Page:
• Partner management: You now have a potentially enormous pool of mobile application designers that may want to experiment with your web APIs. If you do not make that extremely easy and attractive, your web API “product” will soon be overtaken by your competitors. How do you set up new relationships with these new partners? How do you keep a track on who has access to the functions? You may have external parties with a dependency on your web APIs as a fundamental part of their business. How do you establish and monitor what level of service they need? Partner management needs to be a first-class function provided by the web API exposure components. Due to the volume of potential partners, it needs to be self-service. It also needs to recognize partners and to monitor and control their usage according to their agreed entitlement plans.
  • Security: Clearly, exposing web APIs over a public medium such as the Internet means a whole new level of security concerns, from the various payload borne attacks, such as XML threats to denial of service attacks on throughput or connections. You must also reliably authenticate your partner’s applications to control their service levels effectively.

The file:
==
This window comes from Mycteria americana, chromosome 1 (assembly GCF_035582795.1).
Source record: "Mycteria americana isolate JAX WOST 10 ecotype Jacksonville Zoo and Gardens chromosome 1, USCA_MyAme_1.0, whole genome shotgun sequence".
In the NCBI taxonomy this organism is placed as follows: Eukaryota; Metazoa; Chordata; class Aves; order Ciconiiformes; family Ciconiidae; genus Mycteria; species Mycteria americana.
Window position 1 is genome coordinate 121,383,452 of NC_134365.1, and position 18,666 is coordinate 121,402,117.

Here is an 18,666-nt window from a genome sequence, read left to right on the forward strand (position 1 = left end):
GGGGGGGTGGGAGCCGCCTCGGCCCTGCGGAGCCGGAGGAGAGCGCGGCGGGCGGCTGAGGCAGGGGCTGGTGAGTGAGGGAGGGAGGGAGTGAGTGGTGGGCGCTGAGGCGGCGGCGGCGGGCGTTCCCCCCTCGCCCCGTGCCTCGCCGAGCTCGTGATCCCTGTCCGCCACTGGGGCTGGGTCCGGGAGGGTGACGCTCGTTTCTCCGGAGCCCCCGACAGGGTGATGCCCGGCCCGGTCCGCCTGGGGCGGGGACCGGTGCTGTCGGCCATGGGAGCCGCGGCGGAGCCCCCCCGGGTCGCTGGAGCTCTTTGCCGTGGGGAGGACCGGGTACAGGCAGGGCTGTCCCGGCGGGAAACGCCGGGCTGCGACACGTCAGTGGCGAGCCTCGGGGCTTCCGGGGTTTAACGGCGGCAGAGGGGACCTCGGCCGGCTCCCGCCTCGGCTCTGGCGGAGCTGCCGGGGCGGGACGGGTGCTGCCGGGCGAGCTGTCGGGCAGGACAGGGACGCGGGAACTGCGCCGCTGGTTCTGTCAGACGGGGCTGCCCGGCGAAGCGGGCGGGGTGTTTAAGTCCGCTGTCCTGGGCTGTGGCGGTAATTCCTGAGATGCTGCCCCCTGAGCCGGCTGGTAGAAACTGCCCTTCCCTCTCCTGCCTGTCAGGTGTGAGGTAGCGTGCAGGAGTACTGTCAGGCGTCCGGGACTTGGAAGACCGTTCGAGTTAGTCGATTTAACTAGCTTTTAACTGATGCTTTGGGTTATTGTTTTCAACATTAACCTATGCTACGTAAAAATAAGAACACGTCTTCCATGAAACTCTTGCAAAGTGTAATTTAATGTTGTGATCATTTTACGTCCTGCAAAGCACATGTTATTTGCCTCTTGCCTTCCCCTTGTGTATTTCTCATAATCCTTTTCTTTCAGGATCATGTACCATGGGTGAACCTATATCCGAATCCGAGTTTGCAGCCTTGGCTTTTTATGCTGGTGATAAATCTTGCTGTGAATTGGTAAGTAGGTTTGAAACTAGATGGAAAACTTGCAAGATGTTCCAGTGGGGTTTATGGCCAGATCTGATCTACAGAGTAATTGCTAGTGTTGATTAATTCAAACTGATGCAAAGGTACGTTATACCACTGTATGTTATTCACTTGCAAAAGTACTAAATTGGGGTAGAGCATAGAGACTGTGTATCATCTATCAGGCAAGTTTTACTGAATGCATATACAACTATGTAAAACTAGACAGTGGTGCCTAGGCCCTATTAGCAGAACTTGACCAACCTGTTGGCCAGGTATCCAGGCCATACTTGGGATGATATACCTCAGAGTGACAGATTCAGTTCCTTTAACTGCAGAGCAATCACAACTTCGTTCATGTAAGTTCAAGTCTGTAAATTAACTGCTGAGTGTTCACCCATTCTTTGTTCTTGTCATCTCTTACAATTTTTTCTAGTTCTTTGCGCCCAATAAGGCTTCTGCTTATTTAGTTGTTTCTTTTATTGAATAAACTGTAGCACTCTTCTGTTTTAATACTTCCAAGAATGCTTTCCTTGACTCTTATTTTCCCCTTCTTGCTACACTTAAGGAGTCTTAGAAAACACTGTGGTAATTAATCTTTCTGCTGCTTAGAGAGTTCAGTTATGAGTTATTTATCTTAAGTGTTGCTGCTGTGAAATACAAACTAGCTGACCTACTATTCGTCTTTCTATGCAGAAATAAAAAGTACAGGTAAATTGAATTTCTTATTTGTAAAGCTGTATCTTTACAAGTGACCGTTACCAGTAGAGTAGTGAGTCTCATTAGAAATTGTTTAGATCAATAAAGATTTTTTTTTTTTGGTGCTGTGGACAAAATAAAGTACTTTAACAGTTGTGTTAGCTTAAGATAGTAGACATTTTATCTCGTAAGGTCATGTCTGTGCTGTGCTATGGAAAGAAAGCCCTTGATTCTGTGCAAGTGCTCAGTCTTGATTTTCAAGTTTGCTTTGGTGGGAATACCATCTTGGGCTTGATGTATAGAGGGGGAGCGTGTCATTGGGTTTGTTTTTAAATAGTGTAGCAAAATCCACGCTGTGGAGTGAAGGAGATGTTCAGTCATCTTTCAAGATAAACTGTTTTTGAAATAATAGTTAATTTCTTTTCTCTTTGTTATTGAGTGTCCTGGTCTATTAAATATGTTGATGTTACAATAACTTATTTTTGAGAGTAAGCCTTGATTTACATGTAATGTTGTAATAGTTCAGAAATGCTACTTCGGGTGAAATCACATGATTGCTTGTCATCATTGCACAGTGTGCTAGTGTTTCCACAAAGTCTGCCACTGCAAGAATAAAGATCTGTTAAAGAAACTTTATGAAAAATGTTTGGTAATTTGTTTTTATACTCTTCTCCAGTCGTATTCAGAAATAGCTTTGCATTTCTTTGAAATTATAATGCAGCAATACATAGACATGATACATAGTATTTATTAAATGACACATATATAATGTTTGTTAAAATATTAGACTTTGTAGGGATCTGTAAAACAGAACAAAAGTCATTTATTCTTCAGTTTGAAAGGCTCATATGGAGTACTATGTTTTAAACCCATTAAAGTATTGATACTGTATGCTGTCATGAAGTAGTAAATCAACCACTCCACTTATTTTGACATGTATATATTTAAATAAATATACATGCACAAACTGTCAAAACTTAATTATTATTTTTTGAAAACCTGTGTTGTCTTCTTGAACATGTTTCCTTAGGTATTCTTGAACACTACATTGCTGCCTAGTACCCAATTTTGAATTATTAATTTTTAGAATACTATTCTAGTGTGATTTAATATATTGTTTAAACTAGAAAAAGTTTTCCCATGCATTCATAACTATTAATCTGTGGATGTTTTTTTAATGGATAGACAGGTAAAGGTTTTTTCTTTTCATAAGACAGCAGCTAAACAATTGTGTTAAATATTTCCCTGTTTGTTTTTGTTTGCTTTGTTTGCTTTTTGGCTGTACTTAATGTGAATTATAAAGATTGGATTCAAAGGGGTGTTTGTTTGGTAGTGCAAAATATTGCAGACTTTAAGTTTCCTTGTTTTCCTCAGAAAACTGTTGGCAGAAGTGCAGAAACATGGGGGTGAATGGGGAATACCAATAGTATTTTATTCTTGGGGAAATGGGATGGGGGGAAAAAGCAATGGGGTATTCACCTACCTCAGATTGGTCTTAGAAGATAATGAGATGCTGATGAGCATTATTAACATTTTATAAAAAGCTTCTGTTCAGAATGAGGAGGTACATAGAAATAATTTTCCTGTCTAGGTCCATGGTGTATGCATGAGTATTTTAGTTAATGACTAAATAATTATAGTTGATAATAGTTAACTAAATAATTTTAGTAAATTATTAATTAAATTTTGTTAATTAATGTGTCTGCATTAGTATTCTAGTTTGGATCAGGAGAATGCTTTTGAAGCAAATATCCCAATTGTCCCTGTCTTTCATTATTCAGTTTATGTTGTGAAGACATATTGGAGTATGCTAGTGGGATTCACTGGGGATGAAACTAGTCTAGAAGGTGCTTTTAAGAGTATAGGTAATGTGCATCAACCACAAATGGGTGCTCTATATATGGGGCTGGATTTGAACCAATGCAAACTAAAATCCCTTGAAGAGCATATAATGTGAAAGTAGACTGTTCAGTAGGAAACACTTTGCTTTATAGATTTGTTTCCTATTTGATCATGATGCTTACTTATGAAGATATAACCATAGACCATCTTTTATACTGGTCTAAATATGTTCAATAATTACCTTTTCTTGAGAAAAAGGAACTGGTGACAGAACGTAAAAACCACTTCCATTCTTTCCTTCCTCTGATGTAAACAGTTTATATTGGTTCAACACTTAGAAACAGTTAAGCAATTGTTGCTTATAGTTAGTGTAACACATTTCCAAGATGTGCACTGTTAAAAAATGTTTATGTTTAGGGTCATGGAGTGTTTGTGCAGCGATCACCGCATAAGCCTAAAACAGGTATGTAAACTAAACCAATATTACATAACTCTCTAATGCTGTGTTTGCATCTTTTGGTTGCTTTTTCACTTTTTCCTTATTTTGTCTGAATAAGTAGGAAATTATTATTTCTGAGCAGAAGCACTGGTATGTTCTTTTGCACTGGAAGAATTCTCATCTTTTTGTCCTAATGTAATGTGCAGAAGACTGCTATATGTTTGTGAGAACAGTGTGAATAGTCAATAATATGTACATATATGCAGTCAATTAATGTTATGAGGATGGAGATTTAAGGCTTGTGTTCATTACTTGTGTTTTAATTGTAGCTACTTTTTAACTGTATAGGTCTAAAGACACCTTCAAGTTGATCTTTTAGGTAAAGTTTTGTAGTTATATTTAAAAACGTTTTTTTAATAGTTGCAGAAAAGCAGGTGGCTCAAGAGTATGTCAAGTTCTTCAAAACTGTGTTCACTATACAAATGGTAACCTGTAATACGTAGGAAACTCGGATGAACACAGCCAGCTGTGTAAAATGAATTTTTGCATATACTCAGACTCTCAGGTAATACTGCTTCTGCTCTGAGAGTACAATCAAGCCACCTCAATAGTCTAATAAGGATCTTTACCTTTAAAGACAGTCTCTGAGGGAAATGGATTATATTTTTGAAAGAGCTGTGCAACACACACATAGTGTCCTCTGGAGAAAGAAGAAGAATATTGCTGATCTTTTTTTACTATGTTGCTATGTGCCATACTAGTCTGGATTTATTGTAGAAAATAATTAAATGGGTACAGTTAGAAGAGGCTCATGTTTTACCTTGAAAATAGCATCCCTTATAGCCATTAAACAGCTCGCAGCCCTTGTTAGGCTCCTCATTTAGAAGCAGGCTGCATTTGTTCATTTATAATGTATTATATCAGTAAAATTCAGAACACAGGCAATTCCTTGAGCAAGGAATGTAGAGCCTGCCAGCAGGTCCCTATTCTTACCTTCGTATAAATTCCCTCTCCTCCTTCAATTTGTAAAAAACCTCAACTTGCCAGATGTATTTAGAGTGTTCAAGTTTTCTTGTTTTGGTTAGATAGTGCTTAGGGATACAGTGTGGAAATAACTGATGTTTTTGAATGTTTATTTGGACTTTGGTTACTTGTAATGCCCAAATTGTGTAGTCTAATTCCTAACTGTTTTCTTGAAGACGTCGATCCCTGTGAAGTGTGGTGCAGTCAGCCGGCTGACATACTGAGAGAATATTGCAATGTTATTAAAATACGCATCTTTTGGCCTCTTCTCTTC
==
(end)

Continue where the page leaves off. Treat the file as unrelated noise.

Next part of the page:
This increased complexity has resulted in the emergence of what is now known as API Management. Web API Management is an architectural intent rather than an individual component, although there are, of course, products specifically designed for that intent. It enables an organization to simply, yet securely, expose and manage a web API. It combines a more robust and secure gateway with new capabilities relating to partner management.

Figure 8 shows the primary components required to implement API Management, and the typical roles involved.

Figure 8. Example of a component model for API Management

Example of a component model for API Management

All of these roles were loosely present in SOA initiatives in one form or another, but they were often less formally implemented. The public facing nature of web APIs has forced their maturity. The typical set of roles are:

  • API Product Manager: This role establishes marketable web APIs, prepares and administers “plans” for their use, and evaluates the success of the web APIs using historical analytics.